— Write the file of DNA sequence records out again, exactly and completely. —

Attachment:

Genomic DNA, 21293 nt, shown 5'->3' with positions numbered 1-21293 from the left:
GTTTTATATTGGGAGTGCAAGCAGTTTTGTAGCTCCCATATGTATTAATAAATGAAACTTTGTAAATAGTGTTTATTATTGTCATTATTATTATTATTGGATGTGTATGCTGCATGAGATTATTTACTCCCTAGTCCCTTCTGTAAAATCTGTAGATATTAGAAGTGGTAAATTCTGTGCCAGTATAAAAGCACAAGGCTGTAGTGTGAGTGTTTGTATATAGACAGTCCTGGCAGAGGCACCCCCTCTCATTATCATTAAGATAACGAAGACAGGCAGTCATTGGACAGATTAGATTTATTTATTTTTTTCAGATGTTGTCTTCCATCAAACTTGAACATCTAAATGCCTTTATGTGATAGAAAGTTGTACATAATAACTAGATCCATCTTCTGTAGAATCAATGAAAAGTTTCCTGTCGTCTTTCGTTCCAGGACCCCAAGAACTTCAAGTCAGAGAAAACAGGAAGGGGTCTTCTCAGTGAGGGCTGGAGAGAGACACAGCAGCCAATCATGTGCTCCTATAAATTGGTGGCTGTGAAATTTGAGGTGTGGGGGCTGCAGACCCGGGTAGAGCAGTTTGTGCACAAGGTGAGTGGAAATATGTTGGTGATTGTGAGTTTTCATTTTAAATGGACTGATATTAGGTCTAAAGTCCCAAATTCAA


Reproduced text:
Genomic DNA, 21293 nt, shown 5'->3' with positions numbered 1-21293 from the left:
GTTTTATATTGGGAGTGCAAGCAGTTTTGTAGCTCCCATATGTATTAATAAATGAAACTTTGTAAATAGTGTTTATTATTGTCATTATTATTATTATTGGATGTGTATGCTGCATGAGATTATTTACTCCCTAGTCCCTTCTGTAAAATCTGTAGATATTAGAAGTGGTAAATTCTGTGCCAGTATAAAAGCACAAGGCTGTAGTGTGAGTGTTTGTATATAGACAGTCCTGGCAGAGGCACCCCCTCTCATTATCATTAAGATAACGAAGACAGGCAGTCATTGGACAGATTAGATTTATTTATTTTTTTCAGATGTTGTCTTCCATCAAACTTGAACATCTAAATGCCTTTATGTGATAGAAAGTTGTACATAATAACTAGATCCATCTTCTGTAGAATCAATGAAAAGTTTCCTGTCGTCTTTCGTTCCAGGACCCCAAGAACTTCAAGTCAGAGAAAACAGGAAGGGGTCTTCTCAGTGAGGGCTGGAGAGAGACACAGCAGCCAATCATGTGCTCCTATAAATTGGTGGCTGTGAAATTTGAGGTGTGGGGGCTGCAGACCCGGGTAGAGCAGTTTGTGCACAAGGTGAGTGGAAATATGTTGGTGATTGTGAGTTTTCATTTTAAATGGACTGATATTAGGTCTAAAGTCCCAAATTCAA